Sunday, January 1, 2012

Bulging Saddles

The New York Times rings in the New Year with a report that "The Coast Guard in December formally put into effect rules requiring certain passenger vessels to comply with its new Assumed Average Weight per Person. That new weight, 185 pounds, is a full 25 pounds more than the previous average, 160, a figure put in place about half a century ago — after French fries were invented but before billions and billions had been served."

  American Progress 

But good old Yankee ingenuity will always step into the breach. We rely on it, whether to fix real problems or convince ourselves we don't have a problem. As we Americans continue to expand our bodily frontiers, edge ourselves further into new spaces, outgrow our clothing, furniture and ships at sea, our inherent national inventiveness grows apace.

No one needs to hear another sanctimonious jeremiad against the steady growth in our Gross National Avoirdupois (GNA). Obesity need no longer be a matter for temperance sermons or fruitless appeals to our strength of character; it's just another temporary obstacle, like global warming, that technology will eventually solve. Look at the beginnings we've already made, this legendary nation of technowizards. When a simple chair becomes a chairful . . .

 Americans Without Borders

 . . . someone will build a better chair.

In the U.S. of A., that likely means a wider, sturdier chair, preferably one with a cup holder for your Big Gulp, which you can order from a Chinese company. Ordering things from Chinese companies is a further demonstration of our American know-how, since we've figured out (or someone else figured out for us) how to get things on the cheap without actually having to make anything ourselves. How much smarter do large primates get?

Or another case in point. Well upholstered as we are, we're still a nation on the go - our mobility is of paramount importance, something we take for granted. If freedom of motion isn't listed in the Constitution, it's simple oversight on the part of its Divine Author and surely was intended to have at least a passing mention. If you can't walk there, goes the old adage, your Medicare will buy you a "personal mobility device." That ain't socialism, it's your right. Meanwhile, have another donut?

The technological adaptations occasioned by our median national size (MNS - see also GNA) are numberless and ingenious. There's even a company that builds toilet supports ("finally!") to avert nasty spills (as in the photo, not the kind you're thinking). Who would have thought? And yet American manufacturers can meet any contingency with the help of their Chinese counterparts.

Nasty spill

In the commercial and social arenas there are now websites and blogs imparting etiquette advice for interacting with obese people in varying circumstances - airlines have a particular problem with disgruntled passengers, since airlines are notorious for "maximizing" saleable space and tend to annoy entire planeloads of regular-sized passengers. (Predictably, the Transportation Safety Authority has publicly complained about having to "pat down" obese travellers, though it has not yet added them to its growing list of proscribed items like gels, large sausages, drums of fertilizer, shoe bombs, cupcakes, etc.)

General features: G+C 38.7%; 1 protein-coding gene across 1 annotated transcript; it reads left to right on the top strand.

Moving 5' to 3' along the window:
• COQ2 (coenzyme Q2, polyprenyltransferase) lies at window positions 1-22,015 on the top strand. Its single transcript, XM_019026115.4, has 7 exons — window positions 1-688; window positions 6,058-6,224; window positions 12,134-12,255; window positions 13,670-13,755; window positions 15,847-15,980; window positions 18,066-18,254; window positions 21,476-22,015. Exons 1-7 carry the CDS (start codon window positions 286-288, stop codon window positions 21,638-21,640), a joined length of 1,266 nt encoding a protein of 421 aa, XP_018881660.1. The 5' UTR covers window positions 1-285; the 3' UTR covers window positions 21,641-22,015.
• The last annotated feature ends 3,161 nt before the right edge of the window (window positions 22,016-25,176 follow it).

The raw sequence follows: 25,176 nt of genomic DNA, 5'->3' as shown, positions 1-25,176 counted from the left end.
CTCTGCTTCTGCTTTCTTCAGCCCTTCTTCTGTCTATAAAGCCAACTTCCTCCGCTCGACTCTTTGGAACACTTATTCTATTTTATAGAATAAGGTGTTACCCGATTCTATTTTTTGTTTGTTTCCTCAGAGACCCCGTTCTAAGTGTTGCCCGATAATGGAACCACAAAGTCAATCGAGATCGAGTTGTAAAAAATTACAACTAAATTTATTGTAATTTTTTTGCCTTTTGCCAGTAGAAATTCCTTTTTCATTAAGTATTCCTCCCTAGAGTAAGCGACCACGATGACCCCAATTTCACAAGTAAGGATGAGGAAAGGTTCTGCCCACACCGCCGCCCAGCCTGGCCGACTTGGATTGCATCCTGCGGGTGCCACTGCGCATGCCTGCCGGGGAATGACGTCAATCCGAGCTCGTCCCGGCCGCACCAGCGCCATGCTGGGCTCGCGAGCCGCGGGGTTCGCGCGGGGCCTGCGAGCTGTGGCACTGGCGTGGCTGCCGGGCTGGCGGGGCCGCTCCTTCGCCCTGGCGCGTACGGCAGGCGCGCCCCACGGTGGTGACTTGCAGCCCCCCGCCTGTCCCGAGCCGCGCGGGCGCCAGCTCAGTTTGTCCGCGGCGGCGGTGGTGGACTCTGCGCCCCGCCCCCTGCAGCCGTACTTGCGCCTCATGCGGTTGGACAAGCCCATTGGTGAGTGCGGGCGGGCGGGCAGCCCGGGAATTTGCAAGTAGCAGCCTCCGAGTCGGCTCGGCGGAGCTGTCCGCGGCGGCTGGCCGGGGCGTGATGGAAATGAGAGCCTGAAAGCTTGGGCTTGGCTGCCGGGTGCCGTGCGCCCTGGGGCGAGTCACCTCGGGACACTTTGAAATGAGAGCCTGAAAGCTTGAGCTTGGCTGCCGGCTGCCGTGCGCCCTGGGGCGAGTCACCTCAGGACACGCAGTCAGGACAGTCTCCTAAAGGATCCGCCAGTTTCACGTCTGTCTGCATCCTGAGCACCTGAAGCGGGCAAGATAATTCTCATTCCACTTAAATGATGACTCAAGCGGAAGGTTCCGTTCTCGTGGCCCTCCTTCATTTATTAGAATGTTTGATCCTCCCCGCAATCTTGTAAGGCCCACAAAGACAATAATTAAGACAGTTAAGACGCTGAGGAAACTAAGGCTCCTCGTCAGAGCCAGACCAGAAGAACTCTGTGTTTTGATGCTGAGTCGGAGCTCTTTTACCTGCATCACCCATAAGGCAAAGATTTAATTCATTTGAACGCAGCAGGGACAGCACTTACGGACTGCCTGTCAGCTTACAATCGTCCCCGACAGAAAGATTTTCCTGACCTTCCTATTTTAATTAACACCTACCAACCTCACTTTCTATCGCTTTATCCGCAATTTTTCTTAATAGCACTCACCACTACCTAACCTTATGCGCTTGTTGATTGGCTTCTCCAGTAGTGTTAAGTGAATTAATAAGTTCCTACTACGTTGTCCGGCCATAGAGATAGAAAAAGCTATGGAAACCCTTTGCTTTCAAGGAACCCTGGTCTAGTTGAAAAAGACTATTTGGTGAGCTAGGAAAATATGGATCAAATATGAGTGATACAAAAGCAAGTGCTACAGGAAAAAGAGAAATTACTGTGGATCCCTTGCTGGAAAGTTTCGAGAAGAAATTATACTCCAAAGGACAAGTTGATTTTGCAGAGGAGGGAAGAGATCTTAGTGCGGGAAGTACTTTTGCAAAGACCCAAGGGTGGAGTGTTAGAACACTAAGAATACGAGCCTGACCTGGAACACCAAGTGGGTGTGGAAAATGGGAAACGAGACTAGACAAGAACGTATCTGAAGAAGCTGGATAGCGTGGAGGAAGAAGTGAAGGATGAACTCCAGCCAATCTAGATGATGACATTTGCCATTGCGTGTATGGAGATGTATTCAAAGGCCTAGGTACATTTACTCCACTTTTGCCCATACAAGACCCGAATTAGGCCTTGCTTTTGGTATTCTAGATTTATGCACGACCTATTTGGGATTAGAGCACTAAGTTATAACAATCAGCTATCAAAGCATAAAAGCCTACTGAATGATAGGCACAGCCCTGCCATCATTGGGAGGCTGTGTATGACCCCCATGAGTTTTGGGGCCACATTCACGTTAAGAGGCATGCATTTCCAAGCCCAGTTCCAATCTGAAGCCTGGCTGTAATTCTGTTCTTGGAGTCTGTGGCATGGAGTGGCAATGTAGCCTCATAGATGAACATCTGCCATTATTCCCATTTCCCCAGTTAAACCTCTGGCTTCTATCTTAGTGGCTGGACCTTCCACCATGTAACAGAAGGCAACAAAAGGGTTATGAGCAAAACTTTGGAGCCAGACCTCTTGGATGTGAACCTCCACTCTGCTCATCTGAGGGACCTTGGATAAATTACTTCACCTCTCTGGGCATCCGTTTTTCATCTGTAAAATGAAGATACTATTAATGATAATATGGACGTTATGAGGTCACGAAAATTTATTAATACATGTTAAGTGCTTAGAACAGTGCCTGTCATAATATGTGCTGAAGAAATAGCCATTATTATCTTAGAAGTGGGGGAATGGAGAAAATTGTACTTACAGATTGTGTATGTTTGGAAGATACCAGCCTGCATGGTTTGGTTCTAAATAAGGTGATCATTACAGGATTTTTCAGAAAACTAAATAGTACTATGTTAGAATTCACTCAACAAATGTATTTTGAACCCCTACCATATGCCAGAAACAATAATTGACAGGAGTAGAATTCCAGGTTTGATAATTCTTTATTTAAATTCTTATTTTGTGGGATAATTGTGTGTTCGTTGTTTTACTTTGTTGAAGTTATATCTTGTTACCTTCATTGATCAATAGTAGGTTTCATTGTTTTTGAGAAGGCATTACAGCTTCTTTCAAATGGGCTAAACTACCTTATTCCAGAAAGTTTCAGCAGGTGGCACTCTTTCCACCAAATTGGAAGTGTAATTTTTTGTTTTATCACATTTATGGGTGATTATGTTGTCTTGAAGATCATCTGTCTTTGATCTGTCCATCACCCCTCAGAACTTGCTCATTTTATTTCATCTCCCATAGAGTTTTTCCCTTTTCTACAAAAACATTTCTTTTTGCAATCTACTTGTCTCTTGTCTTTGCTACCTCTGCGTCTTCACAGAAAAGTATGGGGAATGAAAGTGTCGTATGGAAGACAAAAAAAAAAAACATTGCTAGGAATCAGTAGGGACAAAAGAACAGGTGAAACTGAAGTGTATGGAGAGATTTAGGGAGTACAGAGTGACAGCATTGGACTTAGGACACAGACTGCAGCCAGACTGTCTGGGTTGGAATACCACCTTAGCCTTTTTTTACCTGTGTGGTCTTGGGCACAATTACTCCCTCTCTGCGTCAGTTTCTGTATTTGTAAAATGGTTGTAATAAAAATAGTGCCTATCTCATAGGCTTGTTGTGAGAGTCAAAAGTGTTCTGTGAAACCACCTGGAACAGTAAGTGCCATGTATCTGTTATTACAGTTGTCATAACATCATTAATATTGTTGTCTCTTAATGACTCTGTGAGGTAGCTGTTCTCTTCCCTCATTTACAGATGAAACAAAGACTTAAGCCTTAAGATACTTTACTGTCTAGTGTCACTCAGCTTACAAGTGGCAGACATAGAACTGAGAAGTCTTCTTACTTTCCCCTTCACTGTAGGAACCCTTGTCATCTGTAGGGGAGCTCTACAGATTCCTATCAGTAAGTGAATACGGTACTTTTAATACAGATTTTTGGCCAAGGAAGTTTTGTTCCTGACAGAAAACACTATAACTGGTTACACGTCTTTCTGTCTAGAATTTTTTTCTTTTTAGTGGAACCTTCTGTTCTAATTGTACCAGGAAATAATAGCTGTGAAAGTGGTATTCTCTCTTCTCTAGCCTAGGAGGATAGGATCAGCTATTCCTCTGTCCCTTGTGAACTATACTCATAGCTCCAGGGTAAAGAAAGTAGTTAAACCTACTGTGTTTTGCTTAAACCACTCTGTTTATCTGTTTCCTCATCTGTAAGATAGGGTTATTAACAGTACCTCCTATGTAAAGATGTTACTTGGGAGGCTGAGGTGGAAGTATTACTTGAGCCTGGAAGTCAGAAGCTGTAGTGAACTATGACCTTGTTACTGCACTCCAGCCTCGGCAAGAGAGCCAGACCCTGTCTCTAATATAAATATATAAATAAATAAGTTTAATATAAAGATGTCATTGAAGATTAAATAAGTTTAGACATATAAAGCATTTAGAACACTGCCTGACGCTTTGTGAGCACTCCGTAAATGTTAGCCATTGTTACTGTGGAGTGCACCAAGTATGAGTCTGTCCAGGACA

Not surprisingly, there are also blogs for obese equestrians. I mention this because NPR, probably not coincidentally, carried a news item this New Year's morning similar to that in the Times, reporting that owners of dude ranches and resorts offering a "Western experience" are finding themselves under the necessity of replacing their stock of normal-sized saddles with larger ones. Saddles generally range in width from 12 to 17 inches, a typical 15-inch saddle accommodating a normal adult, 16- and 17-inch saddles accommodating "large people." Resort owners are now buying stocks of 18-inch saddles, a size unheard of 30 years ago, according to the report. An inch across a saddle may not seem to amount to much unless you're the horse.

Perhaps at a slower rate, horses are following suit. There are even blogs about obese horses. The prospect of a fat rider on a fat horse adds a certain thunderous decibel to Fred Foy's venerable "Lone Ranger" radio intro: "From out of the past come the thundering hoofbeats of the great horse Sil-l-l-ver! The Lone Ranger rides again!"

 The Biloxi Biscuits and Gravy Stakes

In all of this, the American saddle horse seems to be the loser - it hasn't kept pace with the American rider. Resort owners are trying to compensate for this size gap by replacing their riding stables with larger breeds of saddle horse. But there seems to be a genetic parameter here which we cannot violate even with the best of ingenuity or will, breed them how we may. Unlike people, the horses will only get so big.

 The Philly Cheese Steaks

There may be an answer, however unwieldy, to this widening gap between rider and ridee. Take a good custom-made leather saddle, like the model pictured here . . .

. . . and strap it to this.

Here's your cowboy. Add a cowboy hat and Bob's your uncle.

Update - April 18, 2012: A recent article in Der Spiegel records a growing trend in global warming linked to bereavement services for the increasingly plump Germans: "As the number of obese Germans rises, the funeral industry is scrambling to make adjustments in how larger bodies with more fat can be safely incinerated. A number of crematoriums have suffered severe damage when burning fat overwhelmed their emergency measures." ("Severe damage" includes melted metal smokestacks, and ovens destroyed from the heat of corpses suddenly bursting into intense, fat-fueled flame.)

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